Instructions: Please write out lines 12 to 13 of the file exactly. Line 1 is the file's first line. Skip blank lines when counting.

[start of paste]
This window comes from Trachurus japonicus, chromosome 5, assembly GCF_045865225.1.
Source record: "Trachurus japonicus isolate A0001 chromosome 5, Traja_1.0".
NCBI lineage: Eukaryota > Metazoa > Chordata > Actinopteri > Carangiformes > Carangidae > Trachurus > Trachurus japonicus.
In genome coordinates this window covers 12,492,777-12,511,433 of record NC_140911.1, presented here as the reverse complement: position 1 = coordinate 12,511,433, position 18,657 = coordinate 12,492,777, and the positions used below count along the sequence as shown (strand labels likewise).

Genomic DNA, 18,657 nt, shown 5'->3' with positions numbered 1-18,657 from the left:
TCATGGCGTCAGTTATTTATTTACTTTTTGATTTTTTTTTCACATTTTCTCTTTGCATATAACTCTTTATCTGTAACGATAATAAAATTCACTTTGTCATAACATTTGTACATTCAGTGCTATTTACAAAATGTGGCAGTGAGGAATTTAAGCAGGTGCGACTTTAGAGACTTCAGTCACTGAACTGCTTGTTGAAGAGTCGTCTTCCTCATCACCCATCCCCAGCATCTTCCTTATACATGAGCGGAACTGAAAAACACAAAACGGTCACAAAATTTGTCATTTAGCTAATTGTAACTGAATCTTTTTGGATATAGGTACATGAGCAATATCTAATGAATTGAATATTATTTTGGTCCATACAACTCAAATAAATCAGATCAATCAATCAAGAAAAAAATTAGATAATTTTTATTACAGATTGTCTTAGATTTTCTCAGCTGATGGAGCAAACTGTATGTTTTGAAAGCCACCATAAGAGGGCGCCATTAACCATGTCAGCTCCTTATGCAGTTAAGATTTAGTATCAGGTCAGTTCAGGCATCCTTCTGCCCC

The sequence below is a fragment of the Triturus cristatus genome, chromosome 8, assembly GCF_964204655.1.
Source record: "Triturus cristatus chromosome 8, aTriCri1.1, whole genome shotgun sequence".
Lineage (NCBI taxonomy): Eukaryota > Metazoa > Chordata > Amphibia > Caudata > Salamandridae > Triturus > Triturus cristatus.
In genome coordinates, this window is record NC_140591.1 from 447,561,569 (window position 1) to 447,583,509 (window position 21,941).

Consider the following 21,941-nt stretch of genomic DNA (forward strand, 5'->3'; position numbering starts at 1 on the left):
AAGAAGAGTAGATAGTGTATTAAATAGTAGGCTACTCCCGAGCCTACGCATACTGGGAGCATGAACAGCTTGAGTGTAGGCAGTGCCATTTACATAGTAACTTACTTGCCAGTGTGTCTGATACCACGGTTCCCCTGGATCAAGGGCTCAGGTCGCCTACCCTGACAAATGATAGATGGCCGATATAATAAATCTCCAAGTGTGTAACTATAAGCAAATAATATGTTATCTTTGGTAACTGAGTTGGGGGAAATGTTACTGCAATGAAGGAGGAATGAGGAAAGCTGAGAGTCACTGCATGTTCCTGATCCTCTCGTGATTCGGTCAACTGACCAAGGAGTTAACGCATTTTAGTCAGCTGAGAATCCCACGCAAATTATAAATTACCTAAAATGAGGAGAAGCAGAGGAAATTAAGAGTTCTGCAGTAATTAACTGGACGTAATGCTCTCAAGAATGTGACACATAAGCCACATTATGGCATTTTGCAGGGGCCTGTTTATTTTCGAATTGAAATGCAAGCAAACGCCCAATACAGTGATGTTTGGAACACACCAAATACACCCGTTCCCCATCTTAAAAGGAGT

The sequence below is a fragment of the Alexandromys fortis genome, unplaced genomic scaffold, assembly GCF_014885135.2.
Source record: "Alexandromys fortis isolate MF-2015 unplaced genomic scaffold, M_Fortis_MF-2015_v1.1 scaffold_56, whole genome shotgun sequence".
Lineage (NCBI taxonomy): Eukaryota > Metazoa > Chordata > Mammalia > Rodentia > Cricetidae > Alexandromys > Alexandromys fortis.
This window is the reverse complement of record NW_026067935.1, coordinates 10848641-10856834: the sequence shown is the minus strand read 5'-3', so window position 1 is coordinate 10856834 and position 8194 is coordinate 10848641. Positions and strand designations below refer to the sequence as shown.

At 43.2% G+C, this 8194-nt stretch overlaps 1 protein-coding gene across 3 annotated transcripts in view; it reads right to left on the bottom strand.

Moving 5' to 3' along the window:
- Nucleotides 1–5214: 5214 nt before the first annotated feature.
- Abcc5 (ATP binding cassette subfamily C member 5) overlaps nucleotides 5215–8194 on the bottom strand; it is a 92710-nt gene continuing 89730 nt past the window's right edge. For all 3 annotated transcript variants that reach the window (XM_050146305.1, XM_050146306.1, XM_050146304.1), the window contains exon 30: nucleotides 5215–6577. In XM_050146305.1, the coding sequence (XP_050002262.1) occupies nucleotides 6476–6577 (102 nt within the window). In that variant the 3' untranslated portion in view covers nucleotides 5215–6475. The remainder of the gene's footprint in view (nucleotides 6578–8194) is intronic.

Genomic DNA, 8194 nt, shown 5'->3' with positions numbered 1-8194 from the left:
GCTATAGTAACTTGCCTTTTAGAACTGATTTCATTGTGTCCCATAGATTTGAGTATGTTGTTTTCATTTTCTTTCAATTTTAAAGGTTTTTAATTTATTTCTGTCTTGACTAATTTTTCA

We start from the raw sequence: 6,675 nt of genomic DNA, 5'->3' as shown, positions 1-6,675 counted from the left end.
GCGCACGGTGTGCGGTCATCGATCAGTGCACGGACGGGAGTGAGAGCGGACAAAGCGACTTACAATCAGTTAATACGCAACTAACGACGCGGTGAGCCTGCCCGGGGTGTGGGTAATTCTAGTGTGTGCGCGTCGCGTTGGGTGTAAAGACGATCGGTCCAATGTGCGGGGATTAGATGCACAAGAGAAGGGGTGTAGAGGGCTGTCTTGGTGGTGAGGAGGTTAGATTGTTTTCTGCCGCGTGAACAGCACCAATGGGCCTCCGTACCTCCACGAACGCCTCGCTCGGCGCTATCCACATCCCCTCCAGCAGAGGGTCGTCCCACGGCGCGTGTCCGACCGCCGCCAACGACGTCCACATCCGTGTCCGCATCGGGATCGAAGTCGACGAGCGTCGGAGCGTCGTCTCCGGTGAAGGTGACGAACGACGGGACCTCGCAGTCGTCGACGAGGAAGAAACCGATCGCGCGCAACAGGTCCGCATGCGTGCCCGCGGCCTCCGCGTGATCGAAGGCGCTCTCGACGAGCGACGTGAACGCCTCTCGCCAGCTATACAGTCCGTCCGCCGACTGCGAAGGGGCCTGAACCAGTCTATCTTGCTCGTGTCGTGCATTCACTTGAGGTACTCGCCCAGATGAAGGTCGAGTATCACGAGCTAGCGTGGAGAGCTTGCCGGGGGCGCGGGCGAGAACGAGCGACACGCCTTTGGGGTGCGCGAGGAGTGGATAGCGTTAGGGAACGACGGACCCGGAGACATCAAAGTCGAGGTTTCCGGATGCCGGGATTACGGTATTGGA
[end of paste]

AAGAAGAGTAGATAGTGTATTAAATAGTAGGCTACTCCCGAGCCTACGCATACTGGGAGCATGAACAGCTTGAGTGTAGGCAGTGCCATTTACATAGTAACTTACTTGCCAGTGTGTCTGATACCACGGTTCCCCTGGATCAAGGGCTCAGGTCGCCTACCCTGACAAATGATAGATGGCCGATATAATAAATCTCCAAGTGTGTAACTATAAGCAAATAATATGTTATCTTTGGTAACTGAGTTGGGGGAAATGTTACTGCAATGAAGGAGGAATGAGGAAAGCTGAGAGTCACTGCATGTTCCTGATCCTCTCGTGATTCGGTCAACTGACCAAGGAGTTAACGCATTTTAGTCAGCTGAGAATCCCACGCAAATTATAAATTACCTAAAATGAGGAGAAGCAGAGGAAATTAAGAGTTCTGCAGTAATTAACTGGACGTAATGCTCTCAAGAATGTGACACATAAGCCACATTATGGCATTTTGCAGGGGCCTGTTTATTTTCGAATTGAAATGCAAGCAAACGCCCAATACAGTGATGTTTGGAACACACCAAATACACCCGTTCCCCATCTTAAAAGGAGT

The sequence below is a fragment of the Alexandromys fortis genome, unplaced genomic scaffold, assembly GCF_014885135.2.